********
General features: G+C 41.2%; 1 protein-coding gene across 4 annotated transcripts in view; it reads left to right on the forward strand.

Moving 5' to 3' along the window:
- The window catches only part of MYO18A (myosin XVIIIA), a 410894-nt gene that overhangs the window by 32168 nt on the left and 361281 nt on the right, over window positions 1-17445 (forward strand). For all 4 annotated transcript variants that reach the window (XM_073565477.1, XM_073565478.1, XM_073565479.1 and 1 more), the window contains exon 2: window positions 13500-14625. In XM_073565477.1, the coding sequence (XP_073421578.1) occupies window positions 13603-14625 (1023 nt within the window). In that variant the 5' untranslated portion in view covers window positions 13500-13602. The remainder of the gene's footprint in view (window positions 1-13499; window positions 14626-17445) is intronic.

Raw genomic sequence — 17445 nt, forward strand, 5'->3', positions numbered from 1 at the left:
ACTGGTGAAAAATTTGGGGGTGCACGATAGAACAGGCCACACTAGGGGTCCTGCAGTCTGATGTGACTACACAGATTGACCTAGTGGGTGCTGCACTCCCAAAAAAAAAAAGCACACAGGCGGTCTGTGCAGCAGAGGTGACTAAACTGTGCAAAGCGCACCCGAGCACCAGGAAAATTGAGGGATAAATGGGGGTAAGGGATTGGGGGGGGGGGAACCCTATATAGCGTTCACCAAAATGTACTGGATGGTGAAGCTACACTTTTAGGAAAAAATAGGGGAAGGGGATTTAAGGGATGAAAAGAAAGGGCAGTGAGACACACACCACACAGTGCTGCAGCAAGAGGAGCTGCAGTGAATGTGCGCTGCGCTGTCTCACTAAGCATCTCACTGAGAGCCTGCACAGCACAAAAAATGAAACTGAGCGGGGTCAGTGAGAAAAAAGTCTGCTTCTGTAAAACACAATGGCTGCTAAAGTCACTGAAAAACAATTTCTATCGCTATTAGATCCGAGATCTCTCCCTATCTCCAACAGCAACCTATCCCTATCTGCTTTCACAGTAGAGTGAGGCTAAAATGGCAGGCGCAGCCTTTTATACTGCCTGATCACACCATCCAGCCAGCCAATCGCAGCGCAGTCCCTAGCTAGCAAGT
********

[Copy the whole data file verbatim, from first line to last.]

General features: G+C 41.2%; 1 protein-coding gene across 4 annotated transcripts in view; it reads left to right on the forward strand.

Moving 5' to 3' along the window:
- The window catches only part of MYO18A (myosin XVIIIA), a 410894-nt gene that overhangs the window by 32168 nt on the left and 361281 nt on the right, over window positions 1-17445 (forward strand). For all 4 annotated transcript variants that reach the window (XM_073565477.1, XM_073565478.1, XM_073565479.1 and 1 more), the window contains exon 2: window positions 13500-14625. In XM_073565477.1, the coding sequence (XP_073421578.1) occupies window positions 13603-14625 (1023 nt within the window). In that variant the 5' untranslated portion in view covers window positions 13500-13602. The remainder of the gene's footprint in view (window positions 1-13499; window positions 14626-17445) is intronic.

Raw genomic sequence — 17445 nt, forward strand, 5'->3', positions numbered from 1 at the left:
ACTGGTGAAAAATTTGGGGGTGCACGATAGAACAGGCCACACTAGGGGTCCTGCAGTCTGATGTGACTACACAGATTGACCTAGTGGGTGCTGCACTCCCAAAAAAAAAAAGCACACAGGCGGTCTGTGCAGCAGAGGTGACTAAACTGTGCAAAGCGCACCCGAGCACCAGGAAAATTGAGGGATAAATGGGGGTAAGGGATTGGGGGGGGGGGAACCCTATATAGCGTTCACCAAAATGTACTGGATGGTGAAGCTACACTTTTAGGAAAAAATAGGGGAAGGGGATTTAAGGGATGAAAAGAAAGGGCAGTGAGACACACACCACACAGTGCTGCAGCAAGAGGAGCTGCAGTGAATGTGCGCTGCGCTGTCTCACTAAGCATCTCACTGAGAGCCTGCACAGCACAAAAAATGAAACTGAGCGGGGTCAGTGAGAAAAAAGTCTGCTTCTGTAAAACACAATGGCTGCTAAAGTCACTGAAAAACAATTTCTATCGCTATTAGATCCGAGATCTCTCCCTATCTCCAACAGCAACCTATCCCTATCTGCTTTCACAGTAGAGTGAGGCTAAAATGGCAGGCGCAGCCTTTTATACTGCCTGATCACACCATCCAGCCAGCCAATCGCAGCGCAGTCCCTAGCTAGCAAGT